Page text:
Born of the Wilderness

Using stone, timber, log, glass, and steel, this home reflects the dynamic character of the rugged Rocky Mountain West.

It’s as if it were forged from the wild country that surrounds it. From its Douglas fir posts to the native stone, to the circle-sawn white oak, to the cedar shake roof, the Old Barn Timber Frame is a natural extension of the surrounding Big Sky country. A man-made structure that blends into the surrounding panorama.

Located within The Club at Spanish Peaks, not far from Big Sky, Montana, and in the center of some of the finest snow skiing in North America, this very inviting home offers 4,700 square feet of livable space.

On the far end of the home is another distinctive aspect – a guest room that is actually a wing unto itself. It too steps down, right into its own private corner of the house.

“The guest wing even has its own private deck,” noted Donaghey. “The owners wanted something very special for their guests. It definitely separates itself.”

The great room, too, is certain to impress guests.

“The owners wanted lots of high timber in the room,” said Donaghey, “and their wish was fulfilled with solid beams reaching up to the vaulted ceilings.”

“The home, as a whole, is actually a ’timber frame hybrid,’” Donaghey went on, “built of timber and conventional 2-by-6 framing. The Douglas fir beams have been kiln-dried to prevent any warping or twisting.”

“We also used a lot of knotty alder for trim,” Donaghey continued. “The tongue-in-groove ceiling is Douglas fir as well, which blends naturally with the fir-covered landscape.”

Along with granite countertops in the spacious kitchen, a mixture of natural stone and ceramic tiles was used in the bathrooms.

The classic barn-style sliding doors were custom-made by a partner company in Idaho, while the cabinetry was cut by another partner in Montana. “We really like to work with the custom shops that specialize in the high-end residential side of things,” Donaghey said.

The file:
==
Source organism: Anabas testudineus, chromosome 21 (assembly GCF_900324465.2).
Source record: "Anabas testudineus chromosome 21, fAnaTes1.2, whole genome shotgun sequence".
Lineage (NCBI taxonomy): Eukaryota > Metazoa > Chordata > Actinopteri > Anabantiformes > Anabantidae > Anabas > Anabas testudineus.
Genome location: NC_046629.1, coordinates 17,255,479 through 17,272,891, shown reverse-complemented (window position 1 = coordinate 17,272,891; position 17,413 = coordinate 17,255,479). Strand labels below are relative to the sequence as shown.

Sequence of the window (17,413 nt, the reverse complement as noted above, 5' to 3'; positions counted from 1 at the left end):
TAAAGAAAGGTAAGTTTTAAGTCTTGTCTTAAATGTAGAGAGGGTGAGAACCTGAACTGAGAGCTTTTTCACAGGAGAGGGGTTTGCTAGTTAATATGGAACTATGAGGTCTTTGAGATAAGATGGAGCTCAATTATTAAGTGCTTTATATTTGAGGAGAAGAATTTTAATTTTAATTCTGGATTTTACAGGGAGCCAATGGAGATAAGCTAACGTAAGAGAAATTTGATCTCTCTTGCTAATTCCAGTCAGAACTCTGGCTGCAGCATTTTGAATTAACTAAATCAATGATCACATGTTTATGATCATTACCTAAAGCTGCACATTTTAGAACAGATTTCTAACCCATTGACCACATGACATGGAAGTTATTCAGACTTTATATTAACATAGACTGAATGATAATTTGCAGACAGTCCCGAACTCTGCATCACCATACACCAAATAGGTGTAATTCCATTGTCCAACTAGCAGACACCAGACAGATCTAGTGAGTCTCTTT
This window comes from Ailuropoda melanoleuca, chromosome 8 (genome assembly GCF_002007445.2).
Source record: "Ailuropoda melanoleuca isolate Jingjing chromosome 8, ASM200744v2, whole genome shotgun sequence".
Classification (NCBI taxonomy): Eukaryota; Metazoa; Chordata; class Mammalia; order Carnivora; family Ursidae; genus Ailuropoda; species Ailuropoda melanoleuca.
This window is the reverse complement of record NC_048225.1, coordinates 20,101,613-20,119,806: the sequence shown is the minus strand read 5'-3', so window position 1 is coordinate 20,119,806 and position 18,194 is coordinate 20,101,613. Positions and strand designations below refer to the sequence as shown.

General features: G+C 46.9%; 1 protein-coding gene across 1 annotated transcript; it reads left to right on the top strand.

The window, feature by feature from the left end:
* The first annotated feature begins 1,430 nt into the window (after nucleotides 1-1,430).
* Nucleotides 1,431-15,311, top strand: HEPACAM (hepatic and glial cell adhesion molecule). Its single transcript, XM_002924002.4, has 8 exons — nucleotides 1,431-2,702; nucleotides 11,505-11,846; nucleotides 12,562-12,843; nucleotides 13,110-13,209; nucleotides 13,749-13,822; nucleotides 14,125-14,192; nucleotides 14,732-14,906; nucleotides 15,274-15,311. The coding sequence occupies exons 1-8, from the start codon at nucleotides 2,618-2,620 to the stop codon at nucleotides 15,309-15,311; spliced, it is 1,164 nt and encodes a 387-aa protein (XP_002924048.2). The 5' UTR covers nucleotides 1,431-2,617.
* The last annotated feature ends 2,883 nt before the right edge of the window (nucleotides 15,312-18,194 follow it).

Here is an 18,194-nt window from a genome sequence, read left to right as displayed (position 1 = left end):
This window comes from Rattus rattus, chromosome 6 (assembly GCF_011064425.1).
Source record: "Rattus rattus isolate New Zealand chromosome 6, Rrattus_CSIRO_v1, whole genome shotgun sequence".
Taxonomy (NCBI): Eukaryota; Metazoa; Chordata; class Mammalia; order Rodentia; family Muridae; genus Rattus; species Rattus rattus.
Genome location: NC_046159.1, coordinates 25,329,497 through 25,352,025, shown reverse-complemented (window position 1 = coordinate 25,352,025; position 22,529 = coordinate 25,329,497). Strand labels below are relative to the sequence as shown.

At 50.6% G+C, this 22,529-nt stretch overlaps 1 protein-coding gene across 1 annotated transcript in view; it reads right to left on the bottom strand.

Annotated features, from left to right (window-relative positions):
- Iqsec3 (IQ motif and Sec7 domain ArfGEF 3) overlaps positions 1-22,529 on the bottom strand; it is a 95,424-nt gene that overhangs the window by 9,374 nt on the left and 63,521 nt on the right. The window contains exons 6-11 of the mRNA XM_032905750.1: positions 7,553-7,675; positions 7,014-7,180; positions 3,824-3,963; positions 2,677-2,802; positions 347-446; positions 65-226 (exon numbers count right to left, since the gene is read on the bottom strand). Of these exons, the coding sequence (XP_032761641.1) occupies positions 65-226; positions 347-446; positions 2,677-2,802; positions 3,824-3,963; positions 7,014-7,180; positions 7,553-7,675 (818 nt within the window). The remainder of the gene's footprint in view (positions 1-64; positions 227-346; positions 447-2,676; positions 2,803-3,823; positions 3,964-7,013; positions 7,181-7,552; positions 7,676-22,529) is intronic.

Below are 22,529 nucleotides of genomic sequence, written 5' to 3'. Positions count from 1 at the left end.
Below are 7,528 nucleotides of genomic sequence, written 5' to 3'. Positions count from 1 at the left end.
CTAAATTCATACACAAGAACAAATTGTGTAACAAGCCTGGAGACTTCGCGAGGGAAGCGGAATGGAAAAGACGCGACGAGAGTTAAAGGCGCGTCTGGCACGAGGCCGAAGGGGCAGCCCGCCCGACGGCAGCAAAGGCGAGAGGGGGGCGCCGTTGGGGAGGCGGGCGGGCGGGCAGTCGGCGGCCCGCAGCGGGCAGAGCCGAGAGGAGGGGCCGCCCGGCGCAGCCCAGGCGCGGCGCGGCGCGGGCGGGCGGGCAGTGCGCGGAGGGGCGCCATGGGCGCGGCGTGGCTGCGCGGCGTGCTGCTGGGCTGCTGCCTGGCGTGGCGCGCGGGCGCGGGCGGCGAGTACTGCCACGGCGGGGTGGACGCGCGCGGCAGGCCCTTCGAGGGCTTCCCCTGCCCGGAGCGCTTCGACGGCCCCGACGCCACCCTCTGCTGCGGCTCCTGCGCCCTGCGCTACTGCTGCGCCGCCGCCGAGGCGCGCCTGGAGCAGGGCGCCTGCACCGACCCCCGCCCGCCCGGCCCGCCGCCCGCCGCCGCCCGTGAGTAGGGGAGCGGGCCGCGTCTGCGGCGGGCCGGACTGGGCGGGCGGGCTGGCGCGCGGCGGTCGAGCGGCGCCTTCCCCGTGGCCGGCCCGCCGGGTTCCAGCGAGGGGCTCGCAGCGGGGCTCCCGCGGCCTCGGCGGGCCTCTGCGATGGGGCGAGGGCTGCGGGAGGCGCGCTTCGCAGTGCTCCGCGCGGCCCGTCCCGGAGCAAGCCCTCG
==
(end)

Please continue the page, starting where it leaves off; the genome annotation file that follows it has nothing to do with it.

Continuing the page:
The stone used for the fireplace and in other masonry throughout the house is Chief Cliff, a durable quartzite that’s mined nearby. Its subtle blend of greys, umbers, tans, and splashes of gold make it the ideal backdrop for the rich tones of the fir and oak.

What makes the home’s appearance even more striking are the reflections of sky, forest and mountains splashed across the numerous large windows.

“The wine room is another very cool feature,” Donaghey said. Quite literally, cool. Located below ground, just off the rec room, the natural temperature of the earth, usually around 55 degrees at that depth, helps to keep the cellar ideal for both white and red vintages 12 months of the year.

The chilly earth also holds a plentiful water table, providing the H2O necessary to feed an effective and economical geothermal heating system. Additional wells on the property provide drinking water.

And wildlife? “We’re in the Yellowstone range, just 90 miles from the national park,” Donaghey said, “so we have black bear, moose, elk, deer, wolves, mountain lions, wolverines … you name it, and the critters are there.”

 Teton Heritage Builders was founded in 1996 by Peter and Matt Lee in Jackson Hole, Wyoming. Their mantra was, and still is, “to create exceptional handcrafted custom dream homes…that reflect the character of their distinctive surroundings.”

Teton Heritage builds custom homes throughout the Big Sky region, including Idaho, Montana, and Wyoming. Visit them at


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